Beginner Intermediate Advanced
4 Hours

What you need 

  • 1 x 3.0m x 42mm x 19mm Tasmanian Oak
  • 1 x 2.7m x 42mm x 19mm Meranti
  • 1 x 500ml Selleys Aquadhere Exterior
  • External Adhesive
  • 1 x Small Paint Brush (for spreading the Glue)
  • Old Newspaper
  • Rag and a Bucket of Water
  • Some small scraps of timber (for the clamping process)
  • 2 Clamps 250mm opening capacity
  • Sanding block - course, medium and fine sandpaper Carpenters square
  • Cork sanding block
  • Hand plane
  • Hand saw
  • Additional tools to make life easier: Router, Belt Sander, Jig Saw
pr-2-chopping-board

Instructions

Step 1: Determine the length and width of the chopping board you wish to make. The one described here measures 400mm(L) x 250mm(W).

Step 2: Divide the width you desire by 19 (width of the timber) e.g. 250/19= 13.15. To have the same colour timber on either edge you need an odd number of pieces. In this example there are 13 pieces.

Step3: Choose which colour timber you want for the outside edges. For this project the lighter colour was chosen. Therefore 7 light coloured pieces (Tasmanian Oak) and 6 of the darker coloured pieces (Meranti) are required. If you want the dark timber on the edges then reverse it and have 7 dark and 6 light pieces.

Step 4: Cut your pieces to length using a hand saw or jig saw. Once you have your pieces cut to length lay them flat (42mm width side down) into a variegated pattern on some old newspaper or baking paper to protect your bench top from excess glue.

Step 5: Apply Aquadhere Exterior to all pieces except the last piece. Spread the glue with the brush to ensure a generous amount on each piece for complete coverage.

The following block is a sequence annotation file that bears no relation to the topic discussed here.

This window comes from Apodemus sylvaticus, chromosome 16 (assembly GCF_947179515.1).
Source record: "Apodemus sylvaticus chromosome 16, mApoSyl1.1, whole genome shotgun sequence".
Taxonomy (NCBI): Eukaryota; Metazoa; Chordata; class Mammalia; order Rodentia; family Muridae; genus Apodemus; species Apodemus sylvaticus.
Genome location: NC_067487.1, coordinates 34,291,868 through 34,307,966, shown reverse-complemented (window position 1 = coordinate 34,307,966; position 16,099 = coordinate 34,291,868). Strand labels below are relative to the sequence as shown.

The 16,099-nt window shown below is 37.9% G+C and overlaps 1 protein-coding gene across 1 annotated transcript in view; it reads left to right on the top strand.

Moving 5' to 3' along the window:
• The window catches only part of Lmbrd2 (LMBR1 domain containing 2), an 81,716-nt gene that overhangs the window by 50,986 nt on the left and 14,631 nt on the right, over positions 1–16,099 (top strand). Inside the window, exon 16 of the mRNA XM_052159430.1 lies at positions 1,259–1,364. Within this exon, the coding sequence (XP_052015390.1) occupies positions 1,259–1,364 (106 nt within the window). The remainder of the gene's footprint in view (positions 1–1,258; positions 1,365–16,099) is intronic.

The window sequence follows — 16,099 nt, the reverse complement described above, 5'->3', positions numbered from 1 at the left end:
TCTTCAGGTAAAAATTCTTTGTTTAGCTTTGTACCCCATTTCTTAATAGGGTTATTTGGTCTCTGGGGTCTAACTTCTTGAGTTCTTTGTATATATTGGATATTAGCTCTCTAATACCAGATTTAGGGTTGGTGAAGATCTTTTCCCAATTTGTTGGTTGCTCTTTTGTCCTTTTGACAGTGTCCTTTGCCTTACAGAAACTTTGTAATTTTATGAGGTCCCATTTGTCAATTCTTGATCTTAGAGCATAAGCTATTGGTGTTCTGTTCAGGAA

Step 6: Stand all pieces on edge with a glue covered edge facing a raw side of timber.

Step 7: Bring all pieces together including the end piece you didn’t apply adhesive to. That will cover the last bit you glued up as seen in the picture above.

Step 8: Use a Carpenter’s square to get the ends straight. If you don’t have a square you can do this step pretty well by eye.

Step 9: Apply clamps, using some scrap bits to stop the clamps from marking the edges. Press down to get the pieces even before final tightening. If the pieces move once the clamps have been tightened, release clamp pressure and press down on the pieces which have moved and retighten clamps. You may have to do this a couple of times.

Step 10: Once clamps are in place and the board is level, turn over and remover paper backing which may be stuck to the back of the board.

Step 11: With a wet rag wipe off excess glue that has squeezed out on both sides of the board. Once all glue has been removed, wipe off any excess water with a dry rag.

Step 12: Stand and leave for a couple of hours (overnight if possible) to allow the glue to dry completely through. Check glue has dried then remove clamps.

Step 13: Sand top and bottom flat with the sanding block (this process will be achieved a lot quicker if you have access to a Belt or Orbital sander). Start with a Coarse 100 grit then move onto Medium 120 grit and finish with Fine 180 grit. Soften the edges of the board using the fine 180 grit sandpaper.

Step 14: If you want more of a round edge, use a hand plane to plane the edges at an angle. Continue doing this on all edges (both faces) until you achieve the softness that you want.

Step 15: To finish your beautiful Chopping Board off rub some vegetable or olive oil over the board with a rag. The oil used for this project was olive oil but any edible oil will do just fine. 

Step 16: All finished and now ready for use. When it starts to dry out recoat with the same oil.


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